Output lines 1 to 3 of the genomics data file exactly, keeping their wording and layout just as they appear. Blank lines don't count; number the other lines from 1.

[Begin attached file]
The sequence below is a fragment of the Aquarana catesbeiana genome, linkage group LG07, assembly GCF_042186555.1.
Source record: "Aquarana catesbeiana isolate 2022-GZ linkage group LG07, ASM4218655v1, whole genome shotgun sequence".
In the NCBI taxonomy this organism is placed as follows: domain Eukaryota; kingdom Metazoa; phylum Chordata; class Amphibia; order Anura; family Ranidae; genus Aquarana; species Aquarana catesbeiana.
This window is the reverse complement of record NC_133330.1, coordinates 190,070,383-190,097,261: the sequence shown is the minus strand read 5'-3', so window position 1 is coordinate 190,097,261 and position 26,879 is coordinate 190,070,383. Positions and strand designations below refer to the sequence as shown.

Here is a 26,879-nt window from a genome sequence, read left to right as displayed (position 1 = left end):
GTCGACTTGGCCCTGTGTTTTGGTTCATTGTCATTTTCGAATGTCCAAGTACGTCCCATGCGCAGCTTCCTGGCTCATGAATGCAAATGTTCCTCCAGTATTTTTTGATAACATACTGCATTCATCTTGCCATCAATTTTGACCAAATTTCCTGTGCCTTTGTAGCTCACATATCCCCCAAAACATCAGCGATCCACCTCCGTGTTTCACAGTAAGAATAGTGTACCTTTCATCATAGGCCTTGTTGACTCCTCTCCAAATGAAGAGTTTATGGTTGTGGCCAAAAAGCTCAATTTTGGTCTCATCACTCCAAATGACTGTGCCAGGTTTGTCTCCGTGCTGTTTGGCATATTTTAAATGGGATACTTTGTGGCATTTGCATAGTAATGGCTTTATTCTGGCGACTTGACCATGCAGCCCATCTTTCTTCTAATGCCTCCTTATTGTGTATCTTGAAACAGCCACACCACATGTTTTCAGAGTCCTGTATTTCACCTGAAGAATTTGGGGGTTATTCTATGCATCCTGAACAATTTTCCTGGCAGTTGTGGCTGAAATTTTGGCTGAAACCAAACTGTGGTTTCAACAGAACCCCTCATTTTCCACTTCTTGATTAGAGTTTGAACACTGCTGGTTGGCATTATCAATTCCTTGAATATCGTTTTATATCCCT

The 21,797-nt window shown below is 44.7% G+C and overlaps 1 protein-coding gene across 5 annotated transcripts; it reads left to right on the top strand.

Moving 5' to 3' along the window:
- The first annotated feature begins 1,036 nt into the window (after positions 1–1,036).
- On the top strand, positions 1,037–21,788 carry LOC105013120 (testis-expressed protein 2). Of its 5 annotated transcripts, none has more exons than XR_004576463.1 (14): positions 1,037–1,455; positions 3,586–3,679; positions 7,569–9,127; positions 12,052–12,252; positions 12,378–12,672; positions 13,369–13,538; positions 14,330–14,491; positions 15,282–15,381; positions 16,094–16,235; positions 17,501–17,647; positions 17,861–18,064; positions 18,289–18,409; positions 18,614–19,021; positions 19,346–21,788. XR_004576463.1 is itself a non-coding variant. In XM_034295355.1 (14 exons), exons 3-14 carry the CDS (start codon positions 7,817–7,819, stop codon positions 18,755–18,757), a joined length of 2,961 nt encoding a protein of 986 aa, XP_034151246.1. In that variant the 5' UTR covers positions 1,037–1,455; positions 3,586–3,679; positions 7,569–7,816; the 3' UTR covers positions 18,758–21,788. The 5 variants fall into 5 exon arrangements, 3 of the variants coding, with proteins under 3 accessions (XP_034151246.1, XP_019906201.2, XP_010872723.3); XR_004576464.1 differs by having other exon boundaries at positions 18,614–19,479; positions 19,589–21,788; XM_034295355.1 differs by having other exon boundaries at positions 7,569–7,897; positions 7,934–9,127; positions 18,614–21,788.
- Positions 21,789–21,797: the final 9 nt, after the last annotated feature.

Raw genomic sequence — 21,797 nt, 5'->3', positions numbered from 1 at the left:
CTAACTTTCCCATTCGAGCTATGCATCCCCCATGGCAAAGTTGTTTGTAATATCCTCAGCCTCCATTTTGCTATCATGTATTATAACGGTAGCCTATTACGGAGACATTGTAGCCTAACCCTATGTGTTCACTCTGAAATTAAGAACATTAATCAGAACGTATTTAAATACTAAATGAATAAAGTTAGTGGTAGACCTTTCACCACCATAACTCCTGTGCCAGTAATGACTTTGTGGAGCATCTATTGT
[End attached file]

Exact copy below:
The sequence below is a fragment of the Aquarana catesbeiana genome, linkage group LG07, assembly GCF_042186555.1.
Source record: "Aquarana catesbeiana isolate 2022-GZ linkage group LG07, ASM4218655v1, whole genome shotgun sequence".
In the NCBI taxonomy this organism is placed as follows: domain Eukaryota; kingdom Metazoa; phylum Chordata; class Amphibia; order Anura; family Ranidae; genus Aquarana; species Aquarana catesbeiana.